Prevent Bee Balm From Taking Over Your Garden With These Helpful Tips

Bee balm has tons of benefits for your garden and the wildlife that visit it. From bees to butterflies to hummingbirds, the nectar in its flowers keeps critters well-fed. Plus, attracting insects and birds to your other pollination-needing blooms ensures you get a steady supply of vegetables and fruit from your garden. It's also deer-resistant and a natural pest insect repellant. Though the plant is native to America, it does have one downside. Let it roam free through your garden beds, and it will quickly take over. Controlling it isn't complicated; you just need to divide it once a year, grow it in containers, or consider dwarf cultivars.

Bee balm (Monarda spp.) can be found across the continent, though it originates in eastern North America. You may know this plant by its other common monikers: scarlet monarda, bergamot plant, horsemint, Oswego tea, wild bergamot, and spotted horsemint, to name a few. It grows almost anywhere in the wild — from prairies and wildflower meadows to forest borders. It's a member of the Lamiaceae, or mint, family, so the leaves smell and taste slightly minty. Given the full sun it prefers, the plant is one of those easy-grow perennials that will bloom every autumn; flowers are red, lavender, pink, white, or yellow. Depending on the cultivar, it grows up to 4 feet high and survives even the harshest conditions of USDA plant hardiness zones 3 to 9.

What makes bee balm so prolific?

"Does anyone else have trouble controlling bee balm?" Questions, or perhaps more aptly, laments concerning bee balm and its penchant for vigor — like this one from the popular gardening forum Dave's Garden — can be found all over the internet. And for good reason. Bee balm can stretch out as far as 2 to 3 feet away from where it was initially planted. As it does so, the inner crown (the middle of the shrub) dies away. Without control and with ideal growing conditions, bee balm can quickly take over a garden bed and outcompete its neighbors for resources.

Bee balm reproduces more by underground rhizomes and overground stolons than seeds. Though they resemble roots, rhizomes are modified stems that, protected by the soil, help a plant propagate itself even in harsh growing conditions. They use nodes, internodes, and the budding ability seen more commonly on aboveground branches to replicate and spread. What's more, few plants can rival the hardiness of this native shrub: it can live through drought and freezing temperatures, which is why some gardeners consider it weedy, aggressive, or even invasive.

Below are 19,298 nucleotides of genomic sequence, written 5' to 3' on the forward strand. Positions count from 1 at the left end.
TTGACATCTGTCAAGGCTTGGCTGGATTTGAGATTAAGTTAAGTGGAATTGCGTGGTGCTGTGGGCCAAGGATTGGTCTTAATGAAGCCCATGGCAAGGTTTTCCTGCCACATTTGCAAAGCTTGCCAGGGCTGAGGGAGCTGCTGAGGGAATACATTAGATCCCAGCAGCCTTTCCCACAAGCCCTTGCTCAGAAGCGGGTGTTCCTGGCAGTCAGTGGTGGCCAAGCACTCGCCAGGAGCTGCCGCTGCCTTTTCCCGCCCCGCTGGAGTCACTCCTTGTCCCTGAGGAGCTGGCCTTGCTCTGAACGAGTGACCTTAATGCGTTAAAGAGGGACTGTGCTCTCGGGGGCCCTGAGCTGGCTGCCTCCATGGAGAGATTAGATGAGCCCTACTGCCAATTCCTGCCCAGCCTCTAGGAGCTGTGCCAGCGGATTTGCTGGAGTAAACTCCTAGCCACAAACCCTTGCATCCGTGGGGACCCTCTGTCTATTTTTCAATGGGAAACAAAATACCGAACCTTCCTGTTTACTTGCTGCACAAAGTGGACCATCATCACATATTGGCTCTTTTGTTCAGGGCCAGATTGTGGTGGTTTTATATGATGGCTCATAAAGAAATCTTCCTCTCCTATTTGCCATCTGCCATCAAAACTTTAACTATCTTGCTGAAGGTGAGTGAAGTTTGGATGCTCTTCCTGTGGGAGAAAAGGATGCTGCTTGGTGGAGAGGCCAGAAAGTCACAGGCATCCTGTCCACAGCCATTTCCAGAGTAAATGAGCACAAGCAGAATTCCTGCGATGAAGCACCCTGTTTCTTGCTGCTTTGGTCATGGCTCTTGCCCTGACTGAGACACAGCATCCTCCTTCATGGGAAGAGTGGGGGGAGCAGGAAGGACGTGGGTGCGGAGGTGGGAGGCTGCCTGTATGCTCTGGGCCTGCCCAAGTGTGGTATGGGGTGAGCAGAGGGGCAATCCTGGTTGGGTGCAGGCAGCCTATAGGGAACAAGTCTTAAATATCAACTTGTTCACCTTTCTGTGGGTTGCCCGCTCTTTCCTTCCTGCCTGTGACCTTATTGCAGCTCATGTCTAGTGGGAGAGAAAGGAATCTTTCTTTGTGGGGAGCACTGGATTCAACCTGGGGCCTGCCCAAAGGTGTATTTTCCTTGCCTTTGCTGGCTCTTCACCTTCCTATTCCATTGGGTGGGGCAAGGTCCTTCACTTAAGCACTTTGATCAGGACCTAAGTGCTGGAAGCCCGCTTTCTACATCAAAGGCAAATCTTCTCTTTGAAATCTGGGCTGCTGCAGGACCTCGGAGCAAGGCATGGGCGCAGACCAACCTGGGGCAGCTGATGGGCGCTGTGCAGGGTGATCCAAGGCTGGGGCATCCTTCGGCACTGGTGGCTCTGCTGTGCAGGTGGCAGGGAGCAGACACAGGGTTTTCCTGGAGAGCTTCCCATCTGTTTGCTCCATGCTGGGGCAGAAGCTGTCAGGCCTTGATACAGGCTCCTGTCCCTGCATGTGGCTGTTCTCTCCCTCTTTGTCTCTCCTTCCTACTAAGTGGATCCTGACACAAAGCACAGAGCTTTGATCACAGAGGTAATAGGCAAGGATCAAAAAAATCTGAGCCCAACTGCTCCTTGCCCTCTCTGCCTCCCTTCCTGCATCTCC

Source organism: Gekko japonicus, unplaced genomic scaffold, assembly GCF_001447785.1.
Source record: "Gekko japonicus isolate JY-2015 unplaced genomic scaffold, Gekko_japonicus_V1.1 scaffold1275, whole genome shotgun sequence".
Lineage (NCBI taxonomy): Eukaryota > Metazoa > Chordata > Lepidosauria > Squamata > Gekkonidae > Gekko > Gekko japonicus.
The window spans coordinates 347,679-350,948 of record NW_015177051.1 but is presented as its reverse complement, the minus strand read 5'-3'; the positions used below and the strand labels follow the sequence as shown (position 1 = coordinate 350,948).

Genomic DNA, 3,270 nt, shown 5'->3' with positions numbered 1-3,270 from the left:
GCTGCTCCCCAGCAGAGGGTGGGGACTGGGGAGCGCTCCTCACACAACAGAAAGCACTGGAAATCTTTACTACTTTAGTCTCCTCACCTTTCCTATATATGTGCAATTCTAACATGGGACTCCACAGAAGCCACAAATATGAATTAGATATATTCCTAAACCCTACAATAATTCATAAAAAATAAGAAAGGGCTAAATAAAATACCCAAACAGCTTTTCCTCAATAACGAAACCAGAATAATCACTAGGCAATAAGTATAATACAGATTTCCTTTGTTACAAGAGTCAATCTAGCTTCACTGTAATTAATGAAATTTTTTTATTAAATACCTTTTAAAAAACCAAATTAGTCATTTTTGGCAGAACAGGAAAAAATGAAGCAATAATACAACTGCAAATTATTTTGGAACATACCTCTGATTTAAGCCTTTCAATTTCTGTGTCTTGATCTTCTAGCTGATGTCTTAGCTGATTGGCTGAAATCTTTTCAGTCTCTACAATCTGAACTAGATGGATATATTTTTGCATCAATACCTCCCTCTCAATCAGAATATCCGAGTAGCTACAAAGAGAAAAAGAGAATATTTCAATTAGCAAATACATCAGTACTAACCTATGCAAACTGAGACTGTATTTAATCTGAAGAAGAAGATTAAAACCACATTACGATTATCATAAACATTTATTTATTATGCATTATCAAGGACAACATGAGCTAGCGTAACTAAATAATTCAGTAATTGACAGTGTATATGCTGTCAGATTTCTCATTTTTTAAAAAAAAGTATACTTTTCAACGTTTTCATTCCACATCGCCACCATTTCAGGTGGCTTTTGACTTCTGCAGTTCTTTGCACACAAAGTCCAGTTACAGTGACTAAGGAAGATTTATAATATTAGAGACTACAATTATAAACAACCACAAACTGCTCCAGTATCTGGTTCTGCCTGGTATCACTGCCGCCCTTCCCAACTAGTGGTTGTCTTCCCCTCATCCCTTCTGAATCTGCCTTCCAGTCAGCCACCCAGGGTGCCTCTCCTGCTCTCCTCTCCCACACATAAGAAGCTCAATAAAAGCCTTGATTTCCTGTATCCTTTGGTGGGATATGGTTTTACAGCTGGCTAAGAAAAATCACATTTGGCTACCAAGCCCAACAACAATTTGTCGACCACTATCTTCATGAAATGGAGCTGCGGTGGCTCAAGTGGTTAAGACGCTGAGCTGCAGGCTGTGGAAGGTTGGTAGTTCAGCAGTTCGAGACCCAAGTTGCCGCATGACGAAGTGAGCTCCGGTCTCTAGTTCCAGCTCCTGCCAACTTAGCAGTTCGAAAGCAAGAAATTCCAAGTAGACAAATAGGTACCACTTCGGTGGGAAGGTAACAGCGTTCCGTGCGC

Combating bee balm spread

To successfully grow bee balm plants, they should be dug up and divided seasonally — starting at three years old. This is the most oft-recommended advice to stop the plant from encroaching on neighboring greenery. Dig up the entire plant and cut out healthy, growing sections using a sharp, clean knife. Make sure each section has some roots attached to it. Discard or compost the dead center of the mother plant, and replant or gift all your bee balm babies. Aim to do this in either spring or fall when the plant is still in growing mode, giving any replanted plants the best chance of settling into their new location.

If you, like Mickey Rathbun — a passionate gardener and writer for the Daily Hampshire Gazette – are reluctant to "just pull out and discard random skeins of roots and shoots," there are other solutions. You can grow bee balm in a patio planter or containers buried in your garden beds. Other bee balm barriers include fences, growing at the back of an already crowded pollinator garden, or, like Philadelphia garden educator Donna L. Long, planting it "in a garden bed with barriers of cobblestones and cement." She also advises keeping the soil dry, not moist — making the plant more likely to stay put. Some dwarf Monarda cultivars are bred for ground cover, making them less enthusiastic spreaders; alternatively, pop them into a forgotten area of your garden and embrace the takeover.